During the transitional period of the early 1970s, Paul Kantner recorded the album Blows Against The Empire with an ad-hoc group of musicians whom he dubbed the Jefferson Starship, marking the first-ever use of that name. The Starship (such as it was) included David Crosby (of Crosby, Stills, Nash & Young), Jerry Garcia (of The Grateful Dead), and even former members of Jefferson Airplane. It was while that album was made that Kantner sealed his love affair with Grace Slick, and their daughter China Kantner was born shortly after. A very similar ad-hoc group of musicians celebrated China's birth with an environmentalism-tinged album titled "Sunfighter", credited to Kantner and Slick.

In 1974, the Airplane was formally reborn as Jefferson Starship, with Kantner and Slick as charter members; Balin came on board in time to record the hit single "Caroline" for the first Jefferson Starship album, Dragon Fly. This line-up, which also included late-Airplane holdovers drummer John Barbata, fiddler Papa John Creach, and bassist-keyboarder-vocalist David Freiberg (from the Quicksilver Messenger Service), along with Pete Sears, also playing bass and keyboards, and guitarist Craig Chaquico, proved to be the band's most commercially successful so far, although some Airplane fans were less than happy with its more mainstream direction. Balin's sophisticated ballad "Miracles" helped 1975's Red Octopus achieve multiple-platinum status. The follow-ups, Spitfire (1976), and Earth (1978), were both big sellers. However, Slick's alcoholism became a problem, which led to two nights of disastrous concerts in Germany in 1978. The first night, fans ransacked the stage after Slick failed to appear. The following night, Slick, in a drunken stupor, shocked the audience by using profanity and sexual references throughout most of her songs. After the debacle, she left the band.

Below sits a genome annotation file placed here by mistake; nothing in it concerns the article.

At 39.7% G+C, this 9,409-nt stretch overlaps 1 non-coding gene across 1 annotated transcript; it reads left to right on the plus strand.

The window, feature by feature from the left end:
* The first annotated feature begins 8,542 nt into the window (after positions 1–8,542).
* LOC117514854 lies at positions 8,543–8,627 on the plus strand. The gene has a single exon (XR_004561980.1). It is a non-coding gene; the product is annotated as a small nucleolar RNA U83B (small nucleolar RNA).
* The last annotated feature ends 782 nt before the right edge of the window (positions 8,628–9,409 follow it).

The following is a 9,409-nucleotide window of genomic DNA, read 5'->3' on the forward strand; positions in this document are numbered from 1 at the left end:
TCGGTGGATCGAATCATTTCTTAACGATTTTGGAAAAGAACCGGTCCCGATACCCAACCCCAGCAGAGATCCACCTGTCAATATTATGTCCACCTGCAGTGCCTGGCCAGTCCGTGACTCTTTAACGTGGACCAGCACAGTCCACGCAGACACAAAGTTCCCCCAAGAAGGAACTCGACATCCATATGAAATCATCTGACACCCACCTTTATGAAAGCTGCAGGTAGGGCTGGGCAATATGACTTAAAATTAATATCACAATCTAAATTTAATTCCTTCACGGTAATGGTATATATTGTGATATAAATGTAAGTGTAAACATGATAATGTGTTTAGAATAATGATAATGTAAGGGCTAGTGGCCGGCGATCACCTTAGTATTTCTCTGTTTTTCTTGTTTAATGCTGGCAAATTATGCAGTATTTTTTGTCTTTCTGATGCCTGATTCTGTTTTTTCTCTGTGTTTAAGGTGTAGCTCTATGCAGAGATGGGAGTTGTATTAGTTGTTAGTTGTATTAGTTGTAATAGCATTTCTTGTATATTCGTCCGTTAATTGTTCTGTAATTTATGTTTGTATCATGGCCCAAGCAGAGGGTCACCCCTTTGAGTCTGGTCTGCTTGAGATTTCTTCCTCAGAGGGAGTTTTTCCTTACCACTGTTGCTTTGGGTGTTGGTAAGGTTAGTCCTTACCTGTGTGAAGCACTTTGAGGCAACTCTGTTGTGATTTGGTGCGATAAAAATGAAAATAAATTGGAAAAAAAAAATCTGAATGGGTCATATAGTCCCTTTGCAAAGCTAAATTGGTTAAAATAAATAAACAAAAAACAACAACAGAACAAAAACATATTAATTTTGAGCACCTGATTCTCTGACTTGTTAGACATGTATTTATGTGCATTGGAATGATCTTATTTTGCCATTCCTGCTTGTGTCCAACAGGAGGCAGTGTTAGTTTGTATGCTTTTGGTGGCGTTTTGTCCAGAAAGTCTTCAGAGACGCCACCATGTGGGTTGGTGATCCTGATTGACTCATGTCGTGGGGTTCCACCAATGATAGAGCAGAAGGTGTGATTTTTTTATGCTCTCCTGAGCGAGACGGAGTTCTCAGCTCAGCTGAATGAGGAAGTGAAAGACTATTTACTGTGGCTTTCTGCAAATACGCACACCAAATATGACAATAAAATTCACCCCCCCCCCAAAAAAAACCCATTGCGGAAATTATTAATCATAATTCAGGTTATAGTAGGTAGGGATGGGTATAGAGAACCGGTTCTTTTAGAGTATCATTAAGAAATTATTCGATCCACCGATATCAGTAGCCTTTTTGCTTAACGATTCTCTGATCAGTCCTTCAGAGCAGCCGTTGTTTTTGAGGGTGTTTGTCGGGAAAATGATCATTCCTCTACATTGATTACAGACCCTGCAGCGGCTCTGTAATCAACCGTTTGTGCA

Towards the end of 1978, the Starship (now without Grace Slick) recorded Light The Sky On Fire for The Star Wars Holiday Special (under its original title Cigar-Shaped Object), after which Balin too left the group, leaving Kantner and company to find a new lead singer in Mickey Thomas (who had sung lead on Elvin Bishop's "Fooled Around And Fell In Love"). Thomas's soaring falsetto steered the band toward a harder rock sound, leading to comparisons to Journey. It didn't help that former Journey drummer Aynsley Dunbar had replaced Barbata, who had been injured in a car accident.

After the 1979 release of Freedom At Point Zero (which spawned the hit single "Jane"), Grace Slick suddenly returned to the band for one song, "Stranger" on their next album, Modern Times in 1981. Winds Of Change followed in 1982 and Nuclear Furniture appeared in May of 1984.


In 1984, Kantner (the last founding member of Jefferson Airplane remaining) left the group, but not before taking legal action against his former bandmates over the Jefferson name (the rest of the band wanted to continue as Jefferson Starship). Kantner won his suit, and the group name was reduced to simply Starship, marking the third incarnation of the band. Freiberg, who had been increasingly marginalized in the band, left as well.